A porch consists of any free-standing structure that is attached to but exists outside of the base frame of the building. Some porches consist of merely a deck, or ramp, that is fully exposed to the elements. Others can have a roof, with fenced-in walls containing large windows or screens. The type of porch that you have will determine the kind of flooring materials that you can use.
Outdoor Porch Precautions
If you are going to install porch flooring in an area where it will be rained on, then you have to be sure to slope the level of the surface to provide for proper drainage. Grading the land around the porch can also help to prevent liquids from pooling on its surface, causing potential problems.
Pressure Treated Pine Porch Flooring
This material accounts for 80% of all deck floor surface coverings. Pressure-treated pine is durable, weather-resistant, inexpensive, and long-lasting. Available in standard 2X planks, and flat sheet board sizes, these materials are often used to construct the base of a porch. Using it as the surface covering then creates a matched and completed piece. Make sure to use better quality grade 1 material for railings and stairs, and grade 2 material for standard floorboards.
After the initial installation, the new pine should be allowed to dry out for 3 - 6 months. Then a quality deck sealing agent needs to be applied to protect its surface from water and UV rays. Some materials will come pre-treated from the factory with sealant, a stain coat, or both.
On average, pressure-treated pine porch flooring will cost $10 - $16 per square foot, not including the frame of the porch itself. However, this material has the potential to add up to $15 per square foot in value to the home in the first year after it is installed. Pressure-treated pine can also last for up to 15 years in most climates, however, over time it will darken and crack from rain and wear.
Redwood Porch Flooring
This is an exotic wood porch flooring choice that features a lovely red tinted hue. Easier to cut than pine, redwood will slice down with clean straight cuts for sharp intersections. Rugged and durable, these porch floors do not degrade from normal weathering, and they are resistant to the ravages of rot, mold, and insects, allowing you to skip the application of a wood sealing agent.
Under normal applications, a redwood porch floor should be able to last 1 - 2 decades or longer, with no preventative maintenance. Unfortunately, they can be quite expensive, at $18 to $22 per square foot, not including the understructure of the porch. Redwood is available in standard 5/4” x 6” boards and all standard 2X sizes. However, you usually have to special order these materials.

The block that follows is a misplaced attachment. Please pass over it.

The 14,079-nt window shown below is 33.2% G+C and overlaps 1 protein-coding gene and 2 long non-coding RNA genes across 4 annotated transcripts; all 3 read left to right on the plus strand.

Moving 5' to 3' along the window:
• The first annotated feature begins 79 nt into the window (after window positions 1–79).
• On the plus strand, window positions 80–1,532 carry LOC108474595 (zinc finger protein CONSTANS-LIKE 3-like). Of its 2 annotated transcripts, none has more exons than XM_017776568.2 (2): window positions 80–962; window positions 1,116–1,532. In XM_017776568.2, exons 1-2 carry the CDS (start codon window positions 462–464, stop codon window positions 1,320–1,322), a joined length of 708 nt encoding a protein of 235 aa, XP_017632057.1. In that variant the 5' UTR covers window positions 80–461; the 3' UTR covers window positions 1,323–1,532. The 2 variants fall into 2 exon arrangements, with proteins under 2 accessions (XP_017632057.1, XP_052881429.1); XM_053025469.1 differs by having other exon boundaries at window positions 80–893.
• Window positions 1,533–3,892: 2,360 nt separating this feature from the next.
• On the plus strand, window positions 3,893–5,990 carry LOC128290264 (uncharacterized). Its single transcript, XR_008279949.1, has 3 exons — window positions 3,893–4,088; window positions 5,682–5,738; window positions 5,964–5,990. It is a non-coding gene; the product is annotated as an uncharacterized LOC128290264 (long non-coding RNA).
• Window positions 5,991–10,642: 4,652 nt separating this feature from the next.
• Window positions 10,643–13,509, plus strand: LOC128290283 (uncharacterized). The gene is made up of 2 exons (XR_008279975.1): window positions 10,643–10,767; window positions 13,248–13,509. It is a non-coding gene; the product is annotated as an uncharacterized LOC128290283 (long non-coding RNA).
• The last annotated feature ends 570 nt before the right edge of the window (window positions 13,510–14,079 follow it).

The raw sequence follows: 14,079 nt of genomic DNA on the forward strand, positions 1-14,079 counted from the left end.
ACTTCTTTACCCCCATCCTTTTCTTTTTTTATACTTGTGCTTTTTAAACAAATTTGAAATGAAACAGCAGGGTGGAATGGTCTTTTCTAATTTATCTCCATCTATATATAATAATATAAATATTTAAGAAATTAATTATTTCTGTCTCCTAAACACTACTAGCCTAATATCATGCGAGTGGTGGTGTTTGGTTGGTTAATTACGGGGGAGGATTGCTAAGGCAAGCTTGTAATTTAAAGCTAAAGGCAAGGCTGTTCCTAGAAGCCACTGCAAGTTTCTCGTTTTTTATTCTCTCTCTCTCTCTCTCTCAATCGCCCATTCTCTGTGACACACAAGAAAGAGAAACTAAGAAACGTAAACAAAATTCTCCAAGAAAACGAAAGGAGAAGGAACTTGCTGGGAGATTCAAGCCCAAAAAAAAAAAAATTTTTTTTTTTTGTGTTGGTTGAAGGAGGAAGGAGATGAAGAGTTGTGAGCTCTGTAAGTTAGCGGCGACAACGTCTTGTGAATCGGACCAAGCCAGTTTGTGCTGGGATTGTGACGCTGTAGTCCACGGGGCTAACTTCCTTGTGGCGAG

Cedarwood Porch Floors
Cedarwood is another attractive, and natural, but expensive porch flooring option. Inherently resistant to weather, mold, rot, and vermin, this wood surface covering also does not require the use of sealant and can last for decades under normal usage. More readily available than redwood, it is just as expensive, averaging $17 to $23 per square foot for just the flooring materials and installation.
Resilient Vinyl Click Together Flooring
Vinyl is resistant to water, stains, vermin, mold, and almost anything the natural environment can throw at it. Low maintenance, easy to clean, and UV treated by the factory, it represents a relatively inexpensive, hassle-free exterior surface solution. With porch flooring, you generally find vinyl in the form of planks and boards, which assemble by clicking together to form an integrated overall structure.
These materials can be as inexpensive at $8 - $10 per square foot, though high-end options can go as high as $20. While installation is easy, the dust from vinyl is not biodegradable and can be toxic, so it has to be collected when these materials are cut to size, and then disposed of properly. Another drawback is that over time exposure to constant sunlight can cause these floors to fade.
Plastic Wood Composites
These consist of recycled plastic which is mixed with discarded wood fibers to create a composite that has the properties of both. Looking much like natural wood, these materials are extremely durable and resistant to damage, water, stains, mold, UV fading, and they don’t splinter or crack. They can also last for decades with no maintenance, and many retailers will even offer a 10-20 year warranty on plastic wood composites, though you have to carefully read the terms and conditions of those contracts.
Composites are great for interior and exterior porches, but they can be expensive, averaging $18 to $22 per square foot. They tend to last a long time, however, there can be some fading with age, and cheaper products will look more like plastic than wood. The sawdust is also not biodegradable, requiring you to collect it when shaping planks. In some limited cases, local zoning boards won’t allow this material to be used at all for environmental reasons.
Brick Porch Flooring
Brick pavers are warm, friendly, natural, and able to weather the environment of most locations with a graceful charm. Made from clay fired hard into tiles, these materials are quite heavy, and are generally only used in porches made entirely from brick or other stone and concrete solid materials. When installed the floor surface should be treated at least once with a UV shield chemical sealant. After that, you can reapply periodically, or let the bricks shape and wear with the winds and the rains.